The LA DOR can use numerous tactics to collect unpaid taxes. If you want to avoid collection actions, you need to be proactive about negotiating an arrangement for your unpaid taxes. The sooner you contact the state, the better. Here's what can happen if you have delinquent taxes in Louisiana.
State Tax Liens
If you have unpaid LA taxes, the state can issue tax liens in any parish where you own real or personal property. A lien means that the lienholder has a right to the proceeds if you sell the asset. Liens can make it hard to sell or transfer assets, and they can also impair your ability to get a loan.
The state will only release the lien if you pay the tax in full, and the state will add the cost of recording the lien to your tax bill. To get a pay-off amount and request a lien release, file Form R-19023 (Request for Louisiana Tax Assessment & Lien Payoff). Generally, the state takes four to five business days to respond to the request for a payoff amount. If you need information faster, you can fax your request to the Special Collection Unit at (225) 219-2256.
In some cases, the LDR may place liens on multiple properties. If some of these properties cover the full amount of your tax liability, you can request a partial lien release to have the state remove excess liens from your other properties. The LaBTA must approve these requests.
The LDR has the right to seize stocks, securities, bank accounts, wages, real estate, and all other types of property if you have unpaid tax liabilities, penalties, or interest. Generally, the state only takes wages and bank accounts, but it has the right to take nearly all of your personal or real property.
If the state garnishes your wages, it can take up to 25% of your pay. Typically bank account seizures are for the full amount in your account, up to the amount owed.
Tax Penalties Charged
The LDR assesses penalties and interest if you file or pay your taxes late. If you file your return late, Louisiana assesses a failure-to-file penalty of 5% of the balance due. This penalty applies immediately, and another 5% penalty applies every additional month, up to a maximum penalty of 25%.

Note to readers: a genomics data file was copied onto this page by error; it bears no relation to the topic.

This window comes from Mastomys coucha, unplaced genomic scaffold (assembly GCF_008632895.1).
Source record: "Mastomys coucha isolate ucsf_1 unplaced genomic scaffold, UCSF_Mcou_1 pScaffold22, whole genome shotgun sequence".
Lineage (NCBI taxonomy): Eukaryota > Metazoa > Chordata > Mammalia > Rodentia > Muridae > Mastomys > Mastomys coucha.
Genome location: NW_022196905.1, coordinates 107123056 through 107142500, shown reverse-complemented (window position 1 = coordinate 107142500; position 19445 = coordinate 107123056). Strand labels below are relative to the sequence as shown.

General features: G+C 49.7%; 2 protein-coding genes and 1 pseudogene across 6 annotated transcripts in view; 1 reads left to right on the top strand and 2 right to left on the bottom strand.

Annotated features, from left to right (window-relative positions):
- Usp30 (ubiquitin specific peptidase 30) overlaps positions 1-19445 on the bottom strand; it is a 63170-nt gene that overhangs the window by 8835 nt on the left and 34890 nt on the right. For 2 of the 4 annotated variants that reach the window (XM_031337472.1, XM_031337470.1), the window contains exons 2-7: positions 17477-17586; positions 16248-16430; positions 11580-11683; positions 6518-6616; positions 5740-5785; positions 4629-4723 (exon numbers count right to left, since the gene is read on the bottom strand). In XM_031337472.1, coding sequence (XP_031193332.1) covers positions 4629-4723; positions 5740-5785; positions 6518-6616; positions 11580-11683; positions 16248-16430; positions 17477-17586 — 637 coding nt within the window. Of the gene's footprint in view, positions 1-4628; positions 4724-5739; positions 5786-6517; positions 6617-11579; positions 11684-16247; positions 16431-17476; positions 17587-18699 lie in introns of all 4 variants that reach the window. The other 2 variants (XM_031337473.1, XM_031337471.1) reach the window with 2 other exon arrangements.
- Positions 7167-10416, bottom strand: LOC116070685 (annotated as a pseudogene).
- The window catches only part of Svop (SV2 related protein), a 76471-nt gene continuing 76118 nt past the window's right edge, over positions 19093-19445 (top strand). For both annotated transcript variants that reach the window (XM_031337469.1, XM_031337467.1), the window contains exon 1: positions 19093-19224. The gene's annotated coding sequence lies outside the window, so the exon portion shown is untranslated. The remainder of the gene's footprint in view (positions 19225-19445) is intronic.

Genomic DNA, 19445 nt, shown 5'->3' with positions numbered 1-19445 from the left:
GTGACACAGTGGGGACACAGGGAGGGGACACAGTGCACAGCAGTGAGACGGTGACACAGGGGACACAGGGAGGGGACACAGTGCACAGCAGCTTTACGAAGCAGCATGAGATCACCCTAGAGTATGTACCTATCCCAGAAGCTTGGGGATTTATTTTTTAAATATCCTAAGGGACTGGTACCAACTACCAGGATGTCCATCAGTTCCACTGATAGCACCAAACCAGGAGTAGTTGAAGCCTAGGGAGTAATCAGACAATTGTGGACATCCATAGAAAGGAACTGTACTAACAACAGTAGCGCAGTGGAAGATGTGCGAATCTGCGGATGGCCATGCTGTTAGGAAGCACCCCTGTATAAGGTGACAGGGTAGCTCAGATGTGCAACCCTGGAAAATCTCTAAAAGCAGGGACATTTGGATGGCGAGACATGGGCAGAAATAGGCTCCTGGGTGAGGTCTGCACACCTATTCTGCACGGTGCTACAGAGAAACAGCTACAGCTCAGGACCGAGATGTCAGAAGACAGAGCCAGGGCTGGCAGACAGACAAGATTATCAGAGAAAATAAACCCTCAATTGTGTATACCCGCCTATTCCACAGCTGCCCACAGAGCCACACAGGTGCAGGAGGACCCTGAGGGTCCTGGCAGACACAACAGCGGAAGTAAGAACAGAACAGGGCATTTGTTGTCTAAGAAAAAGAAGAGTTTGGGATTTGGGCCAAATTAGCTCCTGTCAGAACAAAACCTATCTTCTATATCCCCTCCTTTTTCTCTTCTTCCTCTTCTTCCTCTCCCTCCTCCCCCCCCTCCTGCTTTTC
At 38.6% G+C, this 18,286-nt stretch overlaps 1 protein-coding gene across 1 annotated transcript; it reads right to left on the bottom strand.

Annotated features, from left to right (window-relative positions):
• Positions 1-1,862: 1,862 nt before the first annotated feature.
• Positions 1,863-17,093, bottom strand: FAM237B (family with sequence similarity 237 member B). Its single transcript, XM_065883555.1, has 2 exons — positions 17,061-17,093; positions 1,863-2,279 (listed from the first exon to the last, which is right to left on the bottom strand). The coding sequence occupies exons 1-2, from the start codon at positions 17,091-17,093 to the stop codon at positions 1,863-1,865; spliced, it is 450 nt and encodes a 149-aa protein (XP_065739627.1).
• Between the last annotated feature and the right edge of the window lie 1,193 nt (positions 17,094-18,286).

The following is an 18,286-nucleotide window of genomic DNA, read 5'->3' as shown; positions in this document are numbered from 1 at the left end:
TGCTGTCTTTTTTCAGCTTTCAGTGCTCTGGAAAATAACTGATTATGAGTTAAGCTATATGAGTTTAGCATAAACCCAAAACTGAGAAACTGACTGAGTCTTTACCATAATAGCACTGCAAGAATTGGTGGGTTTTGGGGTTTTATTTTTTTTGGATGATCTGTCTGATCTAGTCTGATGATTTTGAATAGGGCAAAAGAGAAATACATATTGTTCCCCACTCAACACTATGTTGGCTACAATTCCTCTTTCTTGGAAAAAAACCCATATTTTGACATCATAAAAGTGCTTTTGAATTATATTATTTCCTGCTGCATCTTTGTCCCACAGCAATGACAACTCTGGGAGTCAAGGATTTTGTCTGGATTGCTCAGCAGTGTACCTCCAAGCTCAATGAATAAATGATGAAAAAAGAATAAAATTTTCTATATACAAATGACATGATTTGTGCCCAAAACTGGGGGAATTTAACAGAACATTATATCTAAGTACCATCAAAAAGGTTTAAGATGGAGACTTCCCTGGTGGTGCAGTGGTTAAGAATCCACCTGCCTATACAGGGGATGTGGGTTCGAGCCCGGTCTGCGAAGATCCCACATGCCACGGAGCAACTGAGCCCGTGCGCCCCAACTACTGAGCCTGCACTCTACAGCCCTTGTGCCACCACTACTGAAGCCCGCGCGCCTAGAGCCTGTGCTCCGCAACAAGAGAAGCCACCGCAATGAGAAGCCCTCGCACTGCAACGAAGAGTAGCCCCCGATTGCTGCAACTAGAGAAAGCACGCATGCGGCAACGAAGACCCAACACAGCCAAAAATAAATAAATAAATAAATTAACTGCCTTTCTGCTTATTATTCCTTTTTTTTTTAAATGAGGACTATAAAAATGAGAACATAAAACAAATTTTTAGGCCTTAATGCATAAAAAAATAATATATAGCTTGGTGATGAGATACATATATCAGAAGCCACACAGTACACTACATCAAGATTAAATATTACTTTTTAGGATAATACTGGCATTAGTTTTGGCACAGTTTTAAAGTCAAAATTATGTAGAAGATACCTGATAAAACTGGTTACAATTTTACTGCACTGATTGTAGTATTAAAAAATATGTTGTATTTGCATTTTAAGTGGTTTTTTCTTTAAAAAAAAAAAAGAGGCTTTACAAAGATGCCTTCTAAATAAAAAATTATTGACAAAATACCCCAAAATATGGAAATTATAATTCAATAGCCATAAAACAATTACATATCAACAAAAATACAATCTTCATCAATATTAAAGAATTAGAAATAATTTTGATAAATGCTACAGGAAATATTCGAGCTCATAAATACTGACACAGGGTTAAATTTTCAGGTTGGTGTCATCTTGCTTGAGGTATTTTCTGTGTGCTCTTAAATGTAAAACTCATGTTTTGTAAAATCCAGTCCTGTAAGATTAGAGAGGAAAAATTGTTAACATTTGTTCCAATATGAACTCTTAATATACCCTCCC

The state also assesses a failure-to-pay penalty. For individual income tax, the penalty is 0.5% of the tax due every month, up to 25%. For all other taxes, the late-payment penalty is 5% of the amount due every month, up to 25%.
As you can see, the failure-to-file penalty is much higher than the failure-to-pay penalty on individual taxes. To minimize your penalties as much as possible, you should always file your return on time or as close to on time as possible, even if you cannot afford to pay the tax due.
Note that requesting an extension only extends the amount of time you have to file. It does not extend the due date for your tax return.
Interest on Louisiana Back Taxes
As of 2022, the interest rate on unpaid Louisiana state taxes is 0.5417% per month or 6.5% per year. The rate adjusts annually.
Seizing State and Federal Tax Refunds
When you owe back taxes to Louisiana, the state can take your IRS tax refunds through the federal offset program. Similarly, if you owe federal back taxes, the Louisiana Department of Revenue will send your state refund to the IRS.
Refusing to Let You Have a Driver's License
The State of Louisiana may revoke, refuse to issue, or deny the renewal of your driver's license if you owe more than $1,000 in state taxes. To get your driver's license back, you must pay the tax due or set up a payment plan. If you have not filed the return related to the tax due, you also must file the return.
Once you meet the requirements, the state will send you a clearance letter. To get your license back, take the letter and a $60 reinstatement fee to the Department of Public Safety.
Taking Your Hunting License
If you owe more than $500 in Louisiana taxes, penalties, and interest, the state also has the right to take your hunting licenses. When you go to apply for a hunting license, the state will reject your application if you have a final determination for more than $500 in unpaid state taxes.
Get Help With Unpaid Taxes in Louisiana
The state of Louisiana has a lot of power to collect unpaid taxes, and even if you only owe $1,000, you risk losing your driver's license and facing other serious collection actions.
To protect your assets, you should work with a tax professional who is experienced in dealing with the LDR. They can look at your situation, help you identify the best resolution option, and negotiate with the LDR on your behalf. To get help, search for a LA state tax pro using TaxCure today.